August 23, 2011 – How to Play Jackson Hole

Featured Trades: (HOW TO PLAY JACKSON HOLE),
(DBA), (FXE), (USO), (CU), (PALL), (UUP),
(GLD), (SFS), (FXJ)
, (FXA), (FXC)


2) How to Play Jackson Hole. I remember when the meeting of economists at Jackson Hole was one of those boring, under the radar, non-stories that only those with an interest in the arcana of macroeconomic affairs bothered to take notice. In other words, people like me.

Today that is anything but the case. All eyes will be focused this week on the remote gathering, particularly Ben Bernanke's keynote speech on Friday, August 26. Unless you have been living in a cave on a remote Pacific island without a broadband connection, you probably already know that Ben launched QE2 in his address at the same event last year.

Traders will be hanging on every word, sifting for any evidence of bold, new measures to rescue our sagging economy. If Ben delivers, the markets will riot. The 'RISK ON' trade will be on with a vengeance, and you will want to pile into stocks (SPY), commodities (DBA), the euro (FXE), the Australian (FXA) and Canadian (FXC) dollars, oil (USO), and the industrial metals (CU), (PALL).

If Ben disappoints, 'RISK OFF' lives for a few more weeks, and you want to chase gold (GLD), the Swiss franc (SFS), and the yen (FXY). A weakening economy the 'RISK OFF' trade implies means that a rapidly shrinking trade deficit and the repatriation of American capital from abroad will strengthen the dollar. Please pass the steroids to Uncle Buck (UUP). Equities will probably put in their low for the year.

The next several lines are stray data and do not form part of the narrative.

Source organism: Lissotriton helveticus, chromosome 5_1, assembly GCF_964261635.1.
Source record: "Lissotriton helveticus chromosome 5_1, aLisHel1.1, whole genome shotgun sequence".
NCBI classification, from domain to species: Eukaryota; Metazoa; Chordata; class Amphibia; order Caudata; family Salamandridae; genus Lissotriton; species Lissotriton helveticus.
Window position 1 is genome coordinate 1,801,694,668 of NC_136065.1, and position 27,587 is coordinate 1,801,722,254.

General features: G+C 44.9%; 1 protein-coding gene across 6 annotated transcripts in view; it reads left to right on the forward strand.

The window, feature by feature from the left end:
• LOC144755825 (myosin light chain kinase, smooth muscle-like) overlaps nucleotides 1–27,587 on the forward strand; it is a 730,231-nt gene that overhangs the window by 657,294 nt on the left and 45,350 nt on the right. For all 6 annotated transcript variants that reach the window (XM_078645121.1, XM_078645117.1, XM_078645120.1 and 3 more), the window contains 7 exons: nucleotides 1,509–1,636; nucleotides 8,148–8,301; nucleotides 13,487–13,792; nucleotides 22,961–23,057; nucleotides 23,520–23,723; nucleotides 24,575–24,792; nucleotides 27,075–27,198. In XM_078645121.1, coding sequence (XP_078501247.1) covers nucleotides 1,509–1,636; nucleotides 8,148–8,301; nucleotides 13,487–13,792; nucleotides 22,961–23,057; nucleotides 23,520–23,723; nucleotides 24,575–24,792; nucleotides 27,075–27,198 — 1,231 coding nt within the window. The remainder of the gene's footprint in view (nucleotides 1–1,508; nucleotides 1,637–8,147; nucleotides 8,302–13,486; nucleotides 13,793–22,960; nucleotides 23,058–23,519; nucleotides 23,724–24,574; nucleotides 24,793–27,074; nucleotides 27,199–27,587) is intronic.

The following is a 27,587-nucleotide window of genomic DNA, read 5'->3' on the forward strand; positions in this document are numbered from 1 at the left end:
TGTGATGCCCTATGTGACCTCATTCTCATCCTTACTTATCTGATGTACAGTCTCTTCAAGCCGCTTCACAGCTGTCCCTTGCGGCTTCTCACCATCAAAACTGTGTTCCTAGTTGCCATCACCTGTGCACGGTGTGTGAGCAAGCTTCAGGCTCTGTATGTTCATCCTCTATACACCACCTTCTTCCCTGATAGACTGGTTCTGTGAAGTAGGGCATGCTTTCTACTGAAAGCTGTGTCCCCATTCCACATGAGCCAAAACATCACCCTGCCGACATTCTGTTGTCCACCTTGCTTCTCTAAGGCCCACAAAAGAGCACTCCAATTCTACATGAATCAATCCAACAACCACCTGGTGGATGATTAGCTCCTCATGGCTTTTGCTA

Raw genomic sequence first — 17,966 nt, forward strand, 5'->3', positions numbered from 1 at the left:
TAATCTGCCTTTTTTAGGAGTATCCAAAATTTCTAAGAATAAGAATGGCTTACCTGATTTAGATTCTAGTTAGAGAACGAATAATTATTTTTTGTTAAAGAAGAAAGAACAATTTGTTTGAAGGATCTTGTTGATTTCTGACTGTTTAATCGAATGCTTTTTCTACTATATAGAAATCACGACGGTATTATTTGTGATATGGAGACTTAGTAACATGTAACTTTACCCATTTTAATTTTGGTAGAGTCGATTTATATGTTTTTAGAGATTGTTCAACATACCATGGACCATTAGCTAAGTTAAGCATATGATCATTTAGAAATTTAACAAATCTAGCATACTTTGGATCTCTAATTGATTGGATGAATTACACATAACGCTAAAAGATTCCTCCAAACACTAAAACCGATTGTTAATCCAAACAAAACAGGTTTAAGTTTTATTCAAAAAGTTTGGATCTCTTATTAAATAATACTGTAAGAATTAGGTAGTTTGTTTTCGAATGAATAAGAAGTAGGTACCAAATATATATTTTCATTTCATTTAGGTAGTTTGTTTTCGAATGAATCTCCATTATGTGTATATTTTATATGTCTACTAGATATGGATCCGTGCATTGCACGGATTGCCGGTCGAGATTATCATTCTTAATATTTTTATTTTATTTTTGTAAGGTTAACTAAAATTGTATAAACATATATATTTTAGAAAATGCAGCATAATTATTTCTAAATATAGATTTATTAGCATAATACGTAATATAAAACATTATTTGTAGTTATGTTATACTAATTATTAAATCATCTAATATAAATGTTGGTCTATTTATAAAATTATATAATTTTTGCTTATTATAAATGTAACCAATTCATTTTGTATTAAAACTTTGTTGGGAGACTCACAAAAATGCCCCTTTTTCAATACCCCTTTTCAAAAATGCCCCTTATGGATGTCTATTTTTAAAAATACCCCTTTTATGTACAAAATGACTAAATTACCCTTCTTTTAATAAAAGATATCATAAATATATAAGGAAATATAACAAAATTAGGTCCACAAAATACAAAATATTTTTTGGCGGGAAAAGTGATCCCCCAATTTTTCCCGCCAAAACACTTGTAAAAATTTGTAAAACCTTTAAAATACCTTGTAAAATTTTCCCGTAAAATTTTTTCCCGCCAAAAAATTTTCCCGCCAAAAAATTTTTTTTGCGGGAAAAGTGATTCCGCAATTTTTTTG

I vote for the latter. The Federal Reserve has a long history of taking slow deliberate, measured steps. It really couldn't be any other way, given that it is managing a supertanker of an economy. They adopt a policy, and then sit back for six months to see if it works. The tendency to panic is pretty much nil. Since the last bombshell, pegging short rates at zero for two years, landed as recently as August 8, I think the likelihood of further reparative measures this soon is unlikely.

I expect that one thing Ben will mention is that his outlook for the economy is considerably more positive than either you are I might have. He might even say that he expects the second half of the year to be stronger than the first half. If that is the case, the markets will welcome Ben's comments about as much as a loud fart at a Sunday church service.




Casting for the Right Economic Policy at Jackson Hole


Please Pass the Steroids to Uncle Buck